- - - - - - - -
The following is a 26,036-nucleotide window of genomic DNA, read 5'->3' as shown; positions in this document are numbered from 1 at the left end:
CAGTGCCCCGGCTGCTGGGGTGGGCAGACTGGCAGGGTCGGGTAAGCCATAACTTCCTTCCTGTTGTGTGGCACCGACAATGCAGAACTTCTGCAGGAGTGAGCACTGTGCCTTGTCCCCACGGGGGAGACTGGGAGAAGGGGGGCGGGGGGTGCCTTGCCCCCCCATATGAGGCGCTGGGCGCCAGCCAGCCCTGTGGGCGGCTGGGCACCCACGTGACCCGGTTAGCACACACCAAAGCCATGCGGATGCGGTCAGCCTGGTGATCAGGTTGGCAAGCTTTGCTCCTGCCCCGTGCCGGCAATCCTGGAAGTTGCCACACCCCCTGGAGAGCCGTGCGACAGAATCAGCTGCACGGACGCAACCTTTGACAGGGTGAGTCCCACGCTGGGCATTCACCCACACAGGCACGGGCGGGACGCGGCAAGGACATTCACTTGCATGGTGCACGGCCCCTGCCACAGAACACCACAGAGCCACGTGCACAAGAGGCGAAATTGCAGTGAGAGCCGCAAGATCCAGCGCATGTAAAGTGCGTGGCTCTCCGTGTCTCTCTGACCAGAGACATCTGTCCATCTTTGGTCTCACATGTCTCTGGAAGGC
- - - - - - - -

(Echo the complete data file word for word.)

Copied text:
The following is a 26,036-nucleotide window of genomic DNA, read 5'->3' as shown; positions in this document are numbered from 1 at the left end:
CAGTGCCCCGGCTGCTGGGGTGGGCAGACTGGCAGGGTCGGGTAAGCCATAACTTCCTTCCTGTTGTGTGGCACCGACAATGCAGAACTTCTGCAGGAGTGAGCACTGTGCCTTGTCCCCACGGGGGAGACTGGGAGAAGGGGGGCGGGGGGTGCCTTGCCCCCCCATATGAGGCGCTGGGCGCCAGCCAGCCCTGTGGGCGGCTGGGCACCCACGTGACCCGGTTAGCACACACCAAAGCCATGCGGATGCGGTCAGCCTGGTGATCAGGTTGGCAAGCTTTGCTCCTGCCCCGTGCCGGCAATCCTGGAAGTTGCCACACCCCCTGGAGAGCCGTGCGACAGAATCAGCTGCACGGACGCAACCTTTGACAGGGTGAGTCCCACGCTGGGCATTCACCCACACAGGCACGGGCGGGACGCGGCAAGGACATTCACTTGCATGGTGCACGGCCCCTGCCACAGAACACCACAGAGCCACGTGCACAAGAGGCGAAATTGCAGTGAGAGCCGCAAGATCCAGCGCATGTAAAGTGCGTGGCTCTCCGTGTCTCTCTGACCAGAGACATCTGTCCATCTTTGGTCTCACATGTCTCTGGAAGGC